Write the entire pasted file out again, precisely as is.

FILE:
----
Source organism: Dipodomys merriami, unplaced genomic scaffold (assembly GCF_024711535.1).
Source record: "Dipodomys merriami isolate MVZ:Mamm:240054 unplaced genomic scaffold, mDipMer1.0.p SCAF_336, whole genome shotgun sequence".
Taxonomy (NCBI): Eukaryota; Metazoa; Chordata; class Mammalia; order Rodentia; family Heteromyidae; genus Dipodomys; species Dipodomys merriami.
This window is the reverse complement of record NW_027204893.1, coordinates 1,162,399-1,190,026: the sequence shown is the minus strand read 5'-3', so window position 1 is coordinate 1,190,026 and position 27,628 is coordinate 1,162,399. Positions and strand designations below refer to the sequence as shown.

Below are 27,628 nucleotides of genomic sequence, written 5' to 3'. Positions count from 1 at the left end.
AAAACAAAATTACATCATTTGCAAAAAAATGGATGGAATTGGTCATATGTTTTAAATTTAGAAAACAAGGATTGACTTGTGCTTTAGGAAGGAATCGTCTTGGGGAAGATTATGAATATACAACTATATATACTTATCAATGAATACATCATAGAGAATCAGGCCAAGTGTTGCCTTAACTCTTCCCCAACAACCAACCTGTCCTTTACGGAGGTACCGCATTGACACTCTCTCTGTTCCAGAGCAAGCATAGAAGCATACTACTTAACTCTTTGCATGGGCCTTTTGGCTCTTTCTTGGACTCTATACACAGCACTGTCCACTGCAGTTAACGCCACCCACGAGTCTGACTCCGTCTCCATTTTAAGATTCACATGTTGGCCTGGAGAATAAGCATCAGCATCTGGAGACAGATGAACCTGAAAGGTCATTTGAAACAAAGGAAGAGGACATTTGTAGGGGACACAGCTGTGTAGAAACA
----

Source organism: Dipodomys merriami, unplaced genomic scaffold (assembly GCF_024711535.1).
Source record: "Dipodomys merriami isolate MVZ:Mamm:240054 unplaced genomic scaffold, mDipMer1.0.p SCAF_336, whole genome shotgun sequence".
Taxonomy (NCBI): Eukaryota; Metazoa; Chordata; class Mammalia; order Rodentia; family Heteromyidae; genus Dipodomys; species Dipodomys merriami.
This window is the reverse complement of record NW_027204893.1, coordinates 1,162,399-1,190,026: the sequence shown is the minus strand read 5'-3', so window position 1 is coordinate 1,190,026 and position 27,628 is coordinate 1,162,399. Positions and strand designations below refer to the sequence as shown.

Below are 27,628 nucleotides of genomic sequence, written 5' to 3'. Positions count from 1 at the left end.
AAAACAAAATTACATCATTTGCAAAAAAATGGATGGAATTGGTCATATGTTTTAAATTTAGAAAACAAGGATTGACTTGTGCTTTAGGAAGGAATCGTCTTGGGGAAGATTATGAATATACAACTATATATACTTATCAATGAATACATCATAGAGAATCAGGCCAAGTGTTGCCTTAACTCTTCCCCAACAACCAACCTGTCCTTTACGGAGGTACCGCATTGACACTCTCTCTGTTCCAGAGCAAGCATAGAAGCATACTACTTAACTCTTTGCATGGGCCTTTTGGCTCTTTCTTGGACTCTATACACAGCACTGTCCACTGCAGTTAACGCCACCCACGAGTCTGACTCCGTCTCCATTTTAAGATTCACATGTTGGCCTGGAGAATAAGCATCAGCATCTGGAGACAGATGAACCTGAAAGGTCATTTGAAACAAAGGAAGAGGACATTTGTAGGGGACACAGCTGTGTAGAAACA